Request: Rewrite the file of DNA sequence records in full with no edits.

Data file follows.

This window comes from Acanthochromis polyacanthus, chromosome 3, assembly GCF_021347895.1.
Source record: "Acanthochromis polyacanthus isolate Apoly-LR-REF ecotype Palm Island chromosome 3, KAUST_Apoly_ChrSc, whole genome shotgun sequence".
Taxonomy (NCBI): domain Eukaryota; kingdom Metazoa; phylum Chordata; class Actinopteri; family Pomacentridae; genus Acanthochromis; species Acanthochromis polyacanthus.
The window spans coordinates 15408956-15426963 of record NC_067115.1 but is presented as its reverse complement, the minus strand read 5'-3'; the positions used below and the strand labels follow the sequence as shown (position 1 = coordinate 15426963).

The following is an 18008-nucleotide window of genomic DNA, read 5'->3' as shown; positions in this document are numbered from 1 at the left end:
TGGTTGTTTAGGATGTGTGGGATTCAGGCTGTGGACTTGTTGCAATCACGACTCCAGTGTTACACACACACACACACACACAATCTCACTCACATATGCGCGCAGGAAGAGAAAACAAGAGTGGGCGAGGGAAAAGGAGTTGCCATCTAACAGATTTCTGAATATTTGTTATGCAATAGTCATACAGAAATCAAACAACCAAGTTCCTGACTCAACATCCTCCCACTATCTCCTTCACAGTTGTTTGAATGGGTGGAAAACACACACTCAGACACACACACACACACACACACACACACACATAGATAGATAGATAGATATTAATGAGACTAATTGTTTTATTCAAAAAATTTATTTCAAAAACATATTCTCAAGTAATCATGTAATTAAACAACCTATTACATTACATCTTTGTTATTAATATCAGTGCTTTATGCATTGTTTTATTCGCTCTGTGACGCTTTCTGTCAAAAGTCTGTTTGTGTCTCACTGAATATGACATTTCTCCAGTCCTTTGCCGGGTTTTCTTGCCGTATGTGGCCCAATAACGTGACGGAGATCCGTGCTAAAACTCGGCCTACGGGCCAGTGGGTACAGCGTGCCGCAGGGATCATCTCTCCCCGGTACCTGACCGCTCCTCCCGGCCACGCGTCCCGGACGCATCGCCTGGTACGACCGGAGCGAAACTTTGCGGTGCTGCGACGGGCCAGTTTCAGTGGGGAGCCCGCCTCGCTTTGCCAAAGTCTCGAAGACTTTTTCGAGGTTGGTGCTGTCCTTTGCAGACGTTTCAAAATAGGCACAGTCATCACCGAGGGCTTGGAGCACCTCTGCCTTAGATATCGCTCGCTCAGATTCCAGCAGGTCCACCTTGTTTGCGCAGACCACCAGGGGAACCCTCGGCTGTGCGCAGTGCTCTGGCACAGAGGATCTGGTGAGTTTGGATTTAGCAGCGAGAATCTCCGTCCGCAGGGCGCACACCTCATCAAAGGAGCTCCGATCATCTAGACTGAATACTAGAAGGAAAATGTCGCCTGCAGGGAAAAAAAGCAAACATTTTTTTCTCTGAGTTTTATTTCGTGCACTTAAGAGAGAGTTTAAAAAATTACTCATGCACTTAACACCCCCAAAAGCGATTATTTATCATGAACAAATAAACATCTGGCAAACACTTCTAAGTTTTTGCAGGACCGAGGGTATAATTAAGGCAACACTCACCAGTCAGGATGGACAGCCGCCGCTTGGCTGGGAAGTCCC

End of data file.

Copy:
This window comes from Acanthochromis polyacanthus, chromosome 3, assembly GCF_021347895.1.
Source record: "Acanthochromis polyacanthus isolate Apoly-LR-REF ecotype Palm Island chromosome 3, KAUST_Apoly_ChrSc, whole genome shotgun sequence".
Taxonomy (NCBI): domain Eukaryota; kingdom Metazoa; phylum Chordata; class Actinopteri; family Pomacentridae; genus Acanthochromis; species Acanthochromis polyacanthus.
The window spans coordinates 15408956-15426963 of record NC_067115.1 but is presented as its reverse complement, the minus strand read 5'-3'; the positions used below and the strand labels follow the sequence as shown (position 1 = coordinate 15426963).

The following is an 18008-nucleotide window of genomic DNA, read 5'->3' as shown; positions in this document are numbered from 1 at the left end:
TGGTTGTTTAGGATGTGTGGGATTCAGGCTGTGGACTTGTTGCAATCACGACTCCAGTGTTACACACACACACACACACACAATCTCACTCACATATGCGCGCAGGAAGAGAAAACAAGAGTGGGCGAGGGAAAAGGAGTTGCCATCTAACAGATTTCTGAATATTTGTTATGCAATAGTCATACAGAAATCAAACAACCAAGTTCCTGACTCAACATCCTCCCACTATCTCCTTCACAGTTGTTTGAATGGGTGGAAAACACACACTCAGACACACACACACACACACACACACACACACATAGATAGATAGATAGATATTAATGAGACTAATTGTTTTATTCAAAAAATTTATTTCAAAAACATATTCTCAAGTAATCATGTAATTAAACAACCTATTACATTACATCTTTGTTATTAATATCAGTGCTTTATGCATTGTTTTATTCGCTCTGTGACGCTTTCTGTCAAAAGTCTGTTTGTGTCTCACTGAATATGACATTTCTCCAGTCCTTTGCCGGGTTTTCTTGCCGTATGTGGCCCAATAACGTGACGGAGATCCGTGCTAAAACTCGGCCTACGGGCCAGTGGGTACAGCGTGCCGCAGGGATCATCTCTCCCCGGTACCTGACCGCTCCTCCCGGCCACGCGTCCCGGACGCATCGCCTGGTACGACCGGAGCGAAACTTTGCGGTGCTGCGACGGGCCAGTTTCAGTGGGGAGCCCGCCTCGCTTTGCCAAAGTCTCGAAGACTTTTTCGAGGTTGGTGCTGTCCTTTGCAGACGTTTCAAAATAGGCACAGTCATCACCGAGGGCTTGGAGCACCTCTGCCTTAGATATCGCTCGCTCAGATTCCAGCAGGTCCACCTTGTTTGCGCAGACCACCAGGGGAACCCTCGGCTGTGCGCAGTGCTCTGGCACAGAGGATCTGGTGAGTTTGGATTTAGCAGCGAGAATCTCCGTCCGCAGGGCGCACACCTCATCAAAGGAGCTCCGATCATCTAGACTGAATACTAGAAGGAAAATGTCGCCTGCAGGGAAAAAAAGCAAACATTTTTTTCTCTGAGTTTTATTTCGTGCACTTAAGAGAGAGTTTAAAAAATTACTCATGCACTTAACACCCCCAAAAGCGATTATTTATCATGAACAAATAAACATCTGGCAAACACTTCTAAGTTTTTGCAGGACCGAGGGTATAATTAAGGCAACACTCACCAGTCAGGATGGACAGCCGCCGCTTGGCTGGGAAGTCCC